Thursday, November 12, 2009
What the Marines Taught Me About Me... and About Jesus
There are blogs that discuss matters and blogs that update others on the blogger's personal life like some one-way facebook... long ago I established this blog as an "idea place" not social networking site. That said, there has been an event that crossed into both of those worlds and instead of me re-telling the story countless times (I already have but this can reach those I haven't yet talked to) I am going to blog my account.
Some time, about 9-10 months ago, my wife and I were in discussion about where we wanted to go in life and what we wanted to do. For once I allowed her to talk first and she talked about places in the world she would like to visit and have our kids see. She wants to make great jewelry and take beautiful pictures. I asked her if me being a military officer could ever fit into those dreams and, shockingly, she told me it could.
Fast-forward past hundreds of discussions and a highly painful and personal surgery, approximately 800 pages of paperwork, dozens of interviews, 8-9 physical fitness tests with the local USMC officer recruiter, hundreds of phone calls, awkward family situations and discussions, and endless waiting ("hurry up and wait" has whole new personal meeting for me).
Finally, in late August I was selected by a board to attend United States Marine Corps Officer's Candidates School in Quantico, VA for 10 weeks and I was thrilled. So I officially resigned my position at the church I was working for and prepared for my journey. The last day of September my bags were packed and prepared and my family (plus one good friend) took me up to KCI airport for a family briefing and an overnight stay before we lifted off the next morning.
After dinner, my wife and kids came back to the hotel and held me close for awhile as I changed over into shorts and a tee-shirt I was taking with me. Then I walked them downstairs, loaded them into the Blazer, and tried to man up. Sarah and I hugged for a long time and I knew the longer it went on the harder it would be. With some trouble we let go and I made her promise not to cry until she got home, she nodded through misting eyes and I wondered how this would work. Talk is one thing, doing it is another. Israel sat in the back and as the car pulled away his little paw shot out and I heard him sobbing, "I want my daddy!" My resolve that this was the right thing, to provide, to follow this passion, started to crumble then.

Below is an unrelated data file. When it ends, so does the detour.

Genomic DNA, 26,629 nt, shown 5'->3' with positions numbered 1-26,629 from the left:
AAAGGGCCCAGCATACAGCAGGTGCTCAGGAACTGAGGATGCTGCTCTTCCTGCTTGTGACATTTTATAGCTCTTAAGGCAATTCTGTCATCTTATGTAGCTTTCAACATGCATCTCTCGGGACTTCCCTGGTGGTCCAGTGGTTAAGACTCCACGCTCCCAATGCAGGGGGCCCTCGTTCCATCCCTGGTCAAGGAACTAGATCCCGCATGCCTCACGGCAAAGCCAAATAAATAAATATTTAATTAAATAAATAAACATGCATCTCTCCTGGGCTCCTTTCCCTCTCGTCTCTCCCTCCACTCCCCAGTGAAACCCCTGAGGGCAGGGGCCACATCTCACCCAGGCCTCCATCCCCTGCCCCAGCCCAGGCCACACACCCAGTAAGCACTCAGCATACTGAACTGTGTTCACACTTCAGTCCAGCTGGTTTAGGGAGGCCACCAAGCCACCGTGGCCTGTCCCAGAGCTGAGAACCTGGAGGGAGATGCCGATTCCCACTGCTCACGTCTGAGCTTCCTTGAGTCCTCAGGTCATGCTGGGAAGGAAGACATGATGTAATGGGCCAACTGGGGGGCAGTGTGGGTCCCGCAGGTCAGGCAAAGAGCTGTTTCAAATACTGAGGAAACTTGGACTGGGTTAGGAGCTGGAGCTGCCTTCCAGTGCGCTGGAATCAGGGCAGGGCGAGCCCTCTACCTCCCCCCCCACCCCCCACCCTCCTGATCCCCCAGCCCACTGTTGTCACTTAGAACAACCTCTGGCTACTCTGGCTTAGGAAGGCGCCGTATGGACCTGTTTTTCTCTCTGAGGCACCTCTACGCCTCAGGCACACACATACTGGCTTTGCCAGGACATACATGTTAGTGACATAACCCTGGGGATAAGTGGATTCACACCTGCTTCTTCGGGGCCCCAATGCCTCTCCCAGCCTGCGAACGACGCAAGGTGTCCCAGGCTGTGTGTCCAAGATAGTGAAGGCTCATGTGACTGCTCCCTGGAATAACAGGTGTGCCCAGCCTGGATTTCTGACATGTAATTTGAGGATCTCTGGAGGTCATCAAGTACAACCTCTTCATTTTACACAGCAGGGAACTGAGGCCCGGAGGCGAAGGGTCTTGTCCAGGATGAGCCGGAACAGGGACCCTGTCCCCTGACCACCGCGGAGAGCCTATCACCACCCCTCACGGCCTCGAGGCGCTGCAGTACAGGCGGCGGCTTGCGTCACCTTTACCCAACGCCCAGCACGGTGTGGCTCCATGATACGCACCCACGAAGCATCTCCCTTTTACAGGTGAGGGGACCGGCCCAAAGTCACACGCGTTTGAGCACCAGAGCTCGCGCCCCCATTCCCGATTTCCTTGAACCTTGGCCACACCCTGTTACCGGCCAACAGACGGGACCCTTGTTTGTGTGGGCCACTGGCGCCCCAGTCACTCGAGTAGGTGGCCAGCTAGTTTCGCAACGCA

The 727's wheels lifted up at 0647 on a cool October morning and none of the 10 candidates on board slept even though it was earlier than we all got up usually. We studied flashcards and swapped stories of OCS that we had heard through the recruiter or friends or the Internet. We landed at Ronald Reagan International and thought, "Here we go."
Over the next five days our resolve was tested as the Marines attempted to bore us to death through gear issuing and sitting on the most uncomfortable camp stools known to man, only able to read our Candidate Regulations. It was painful. Amazingly though, they did not take our cell phones yet and I was able to text and call, quietly, during that time.
Now, I have never experienced the phenomenon known as "home sickness". I was the child who cried about having to go back home and my wife and I have spent 2-3 weeks apart a couple of times due to various circumstances and trips in our marriage before. Ten weeks is awhile but we believed it would just be a stretch. Day 3 of the Death By Boredom phase and I began to understand how and why a deployment would be so incredibly and uniquely difficult. One night my wife, no doubt trying to give me a little slice of home, sent me a picture on my cell phone of my whole family and visiting grandparents. I buried my head in a blanket and silent tears slid freely down my cheeks (anybody in the military who says that they have not cried for home I would deem a liar).
The following Wednesday is known as "pick up" in military circles and involves you being turned over to your platoon staff. In my case, a staff sergeant, two gunnery sergeants, and a captain. This is where hell begins. There is lots of weeping and gnashing of teeth. You lose all of your civilian gear, your phone, you WILL talk in third person and speak only once you have asked for- and been granted- permission to speak... oh, and scream everything. Example:
"Good afternoon, Gunnery Sergeant!! Candidate Rose, requests permission to speak to platoon Sergeant, Gunnery Sergeant Arcentales!! Good afternoon, Gunnery Sergeant!!"
You learn "instantaneous, immediate obedience to orders" and moving with "speed and intensity". And there is no "adaption time"- you will fix yourself now. Really, all of this isn't too bad and the only bad thing is you lose your voice within the first week and sound like you have laryngitis. You get to know all of the guys in your platoon really well- though not through fireside chats or coffee- but based on how they sound off, what you hear third hand, how fast they adapt, how good of a fire team member they are, how well they march... basically, their general performance.